National Foster Care Month: A Foster Father’s Story

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May is National Foster Care Month. Now, with what’s going on in the world currently, nothing is untouched from the Coronavirus pandemic … and that includes the foster care system. Families in the system are having to spend time together over video chat instead of in person. Court dates are being rescheduled because of courts being shut down. My friend and former co-worker Herbert is left wondering if his foster son of 2 years, Ace, will stay with him or not.

My Friend

I worked with Herbert for about a decade and I can tell you he’s one of the most magical people you will ever meet. When I started working at our company, people kept coming up to me saying, “Have you met Herbert yet?” “Oh, you have GOT to meet Herbert.” I soon understood why. Herbert’s the guy who knows everyone in the building and everything going on in their lives. He always, always says “hello” and a greeting from him will brighten your day. I sat next to him for years and loved listening about his kooky obsessions, like getting his hands on a sold-out Patti LaBelle Sweet Potato Pie. And he let me do a lot of talking, too—he’s a great listener. He’s a great son as well. He would call his dad daily to check in, even if he only had a minute or two to chat.

From Friend to Father

In 2018, Herbert became a foster parent. He was matched with a 2-year-old boy. Why? Herbert says becoming a father is something he always wanted. He idolized TV dads like “Mr. Brady” on the “Brady Bunch” and “Mr. Drummond” from “Diff’rent Strokes.” But as Herbert got older, he knew fatherhood in the traditional sense most likely was not going to happen for him. He looked into surrogacy and private adoption, but after some soul searching and talking with friends, he decided foster care was the right choice for him.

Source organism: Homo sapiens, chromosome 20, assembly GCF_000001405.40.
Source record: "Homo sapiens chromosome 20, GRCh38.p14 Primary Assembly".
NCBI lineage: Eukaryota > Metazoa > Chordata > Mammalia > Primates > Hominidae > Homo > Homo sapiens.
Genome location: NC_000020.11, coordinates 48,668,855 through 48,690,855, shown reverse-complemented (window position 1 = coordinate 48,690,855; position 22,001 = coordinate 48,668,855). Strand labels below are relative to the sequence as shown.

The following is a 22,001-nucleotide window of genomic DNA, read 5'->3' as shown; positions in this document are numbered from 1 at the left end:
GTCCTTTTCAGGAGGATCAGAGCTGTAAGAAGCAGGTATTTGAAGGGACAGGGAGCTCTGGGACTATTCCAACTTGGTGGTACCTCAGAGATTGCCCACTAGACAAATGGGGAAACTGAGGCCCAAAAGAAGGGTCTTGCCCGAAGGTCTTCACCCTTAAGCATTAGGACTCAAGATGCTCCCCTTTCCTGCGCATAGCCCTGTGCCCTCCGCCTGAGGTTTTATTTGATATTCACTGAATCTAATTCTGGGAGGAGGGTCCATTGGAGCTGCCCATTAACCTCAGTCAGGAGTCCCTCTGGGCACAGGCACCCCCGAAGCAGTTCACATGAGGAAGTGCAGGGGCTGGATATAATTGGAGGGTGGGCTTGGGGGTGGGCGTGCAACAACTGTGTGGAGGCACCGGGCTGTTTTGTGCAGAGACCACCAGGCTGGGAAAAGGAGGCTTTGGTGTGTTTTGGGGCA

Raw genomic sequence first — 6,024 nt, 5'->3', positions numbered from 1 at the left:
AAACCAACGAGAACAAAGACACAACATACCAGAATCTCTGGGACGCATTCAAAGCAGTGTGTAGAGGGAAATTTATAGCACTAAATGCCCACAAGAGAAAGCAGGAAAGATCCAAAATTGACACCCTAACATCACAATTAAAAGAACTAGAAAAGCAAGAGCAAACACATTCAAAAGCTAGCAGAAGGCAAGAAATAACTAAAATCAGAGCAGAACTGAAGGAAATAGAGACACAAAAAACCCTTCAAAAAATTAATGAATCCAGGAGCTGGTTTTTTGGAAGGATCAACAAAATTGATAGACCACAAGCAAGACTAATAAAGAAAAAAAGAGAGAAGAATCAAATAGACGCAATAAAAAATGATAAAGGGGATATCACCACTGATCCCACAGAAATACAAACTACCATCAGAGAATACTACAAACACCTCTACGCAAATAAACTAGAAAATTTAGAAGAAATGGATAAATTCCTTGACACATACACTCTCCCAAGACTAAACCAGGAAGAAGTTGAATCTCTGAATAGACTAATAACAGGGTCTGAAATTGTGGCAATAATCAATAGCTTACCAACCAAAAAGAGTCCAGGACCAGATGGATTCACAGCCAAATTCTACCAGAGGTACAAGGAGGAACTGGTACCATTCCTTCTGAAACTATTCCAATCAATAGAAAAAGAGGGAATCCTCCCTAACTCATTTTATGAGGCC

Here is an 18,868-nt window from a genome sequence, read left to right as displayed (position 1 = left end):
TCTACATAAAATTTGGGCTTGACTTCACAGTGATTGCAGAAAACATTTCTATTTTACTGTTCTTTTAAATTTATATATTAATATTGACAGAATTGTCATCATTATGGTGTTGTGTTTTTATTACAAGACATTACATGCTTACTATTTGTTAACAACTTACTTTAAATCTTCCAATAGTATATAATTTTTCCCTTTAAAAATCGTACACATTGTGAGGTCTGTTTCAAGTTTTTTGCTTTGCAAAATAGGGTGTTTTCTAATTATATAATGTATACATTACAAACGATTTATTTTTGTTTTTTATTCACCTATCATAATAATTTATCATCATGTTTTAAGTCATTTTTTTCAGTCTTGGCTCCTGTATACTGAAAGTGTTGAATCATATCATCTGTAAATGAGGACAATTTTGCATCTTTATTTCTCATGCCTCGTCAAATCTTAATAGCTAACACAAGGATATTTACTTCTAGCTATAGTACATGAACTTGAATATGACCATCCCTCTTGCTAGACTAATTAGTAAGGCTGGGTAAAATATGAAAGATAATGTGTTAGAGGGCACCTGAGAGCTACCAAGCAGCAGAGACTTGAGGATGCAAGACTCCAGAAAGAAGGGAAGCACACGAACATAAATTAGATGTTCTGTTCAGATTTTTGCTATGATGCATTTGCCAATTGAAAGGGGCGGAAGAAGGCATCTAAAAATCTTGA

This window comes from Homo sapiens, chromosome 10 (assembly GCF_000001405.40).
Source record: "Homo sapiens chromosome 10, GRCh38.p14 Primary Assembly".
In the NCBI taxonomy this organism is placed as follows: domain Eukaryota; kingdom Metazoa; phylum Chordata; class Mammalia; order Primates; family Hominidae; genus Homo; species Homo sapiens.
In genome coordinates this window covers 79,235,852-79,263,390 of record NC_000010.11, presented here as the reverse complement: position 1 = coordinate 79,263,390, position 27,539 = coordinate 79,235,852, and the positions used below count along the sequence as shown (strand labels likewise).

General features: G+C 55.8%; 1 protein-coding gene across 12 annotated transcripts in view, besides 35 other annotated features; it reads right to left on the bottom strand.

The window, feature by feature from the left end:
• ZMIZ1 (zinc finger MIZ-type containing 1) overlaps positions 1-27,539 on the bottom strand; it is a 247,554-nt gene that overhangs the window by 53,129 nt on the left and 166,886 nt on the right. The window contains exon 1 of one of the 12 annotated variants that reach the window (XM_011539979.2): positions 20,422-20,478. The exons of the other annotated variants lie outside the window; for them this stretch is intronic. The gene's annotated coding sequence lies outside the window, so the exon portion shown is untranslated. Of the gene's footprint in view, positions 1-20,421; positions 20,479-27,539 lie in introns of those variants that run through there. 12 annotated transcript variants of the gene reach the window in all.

After completing the process, which Herbert calls lengthy but fair, he started getting calls about placements just a few days later! On March 12, 2018, Herbert was matched with a 2-year-old boy he says has changed his life forever.

Here’s how Herbert describes their meeting: “The way he was introduced to me is burned into my memory because of how heartbreaking it was. You’d think that each child would have their own individual social worker drop them off. But, because there are so many children in foster care, he was brought to my home in a DCFS (Department of Children and Family Services) van with several other children who were being taken to foster homes. All these precious kids had big blue duffel bags that contained everything they owned. It was such a sad sight. But on the bright side, they were all getting homes.”

Herbert says they clicked immediately. Ace made himself right at home and was soon playing with everything from the dog to Herbert’s beard! 

The Reality

Two years later, things are still going well. Herbert doesn’t know how much longer Ace will live with him, as it’s up to the courts. Herbert says, “Fear of what the future holds is very real,” although that doesn’t stop him from recommending foster care to others who may be interested in becoming parents. “I would tell them to go for it! It’s the greatest thing I’ve ever done. My foster child has changed my life in so many ways. I feel like he is teaching me to be a better person. And it’s like being a kid all over again seeing things through his eyes now.” 

As well as being a big LaBelle fan, he’s a self-proclaimed comic book geek and says he’s found his sidekick. The Robin to his Batman.

“Knowing that I have made life better for one little boy is a good feeling and it gives me a sense of purpose. This is what I’m supposed to be doing at this point in my life and it’s the greatest feeling ever.”

My Take

I don’t know Ace’s birth family and Herbert tells me the courts encourage family reunification. Who I do know is Herbert and he’s a wonderful and loving person. Whatever the courts decide, I truly hope it’s the very best thing for Ace. Herbert says he tries not to think too much about it. But he and Ace will be on my mind as the pandemic continues through National Foster Care Month.

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